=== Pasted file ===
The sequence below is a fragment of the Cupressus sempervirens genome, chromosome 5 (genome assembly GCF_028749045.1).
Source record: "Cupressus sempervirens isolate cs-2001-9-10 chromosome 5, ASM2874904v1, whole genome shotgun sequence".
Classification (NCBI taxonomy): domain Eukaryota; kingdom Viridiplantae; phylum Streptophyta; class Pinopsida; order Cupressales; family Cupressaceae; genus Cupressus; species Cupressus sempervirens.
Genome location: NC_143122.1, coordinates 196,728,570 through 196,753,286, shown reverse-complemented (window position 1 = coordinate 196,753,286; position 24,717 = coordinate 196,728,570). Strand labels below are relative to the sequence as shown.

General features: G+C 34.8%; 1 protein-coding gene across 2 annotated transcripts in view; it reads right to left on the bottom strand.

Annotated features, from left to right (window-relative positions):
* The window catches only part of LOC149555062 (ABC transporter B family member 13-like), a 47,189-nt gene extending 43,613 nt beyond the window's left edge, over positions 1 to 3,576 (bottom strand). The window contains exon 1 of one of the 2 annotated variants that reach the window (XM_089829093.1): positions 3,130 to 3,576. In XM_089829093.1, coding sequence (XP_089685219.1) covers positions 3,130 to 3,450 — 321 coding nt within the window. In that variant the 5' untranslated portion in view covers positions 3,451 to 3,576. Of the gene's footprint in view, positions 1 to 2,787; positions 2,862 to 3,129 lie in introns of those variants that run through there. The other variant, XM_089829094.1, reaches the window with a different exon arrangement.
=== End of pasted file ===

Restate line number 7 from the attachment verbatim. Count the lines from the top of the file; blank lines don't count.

* The window catches only part of LOC149555062 (ABC transporter B family member 13-like), a 47,189-nt gene extending 43,613 nt beyond the window's left edge, over positions 1 to 3,576 (bottom strand). The window contains exon 1 of one of the 2 annotated variants that reach the window (XM_089829093.1): positions 3,130 to 3,576. In XM_089829093.1, coding sequence (XP_089685219.1) covers positions 3,130 to 3,450 — 321 coding nt within the window. In that variant the 5' untranslated portion in view covers positions 3,451 to 3,576. Of the gene's footprint in view, positions 1 to 2,787; positions 2,862 to 3,129 lie in introns of those variants that run through there. The other variant, XM_089829094.1, reaches the window with a different exon arrangement.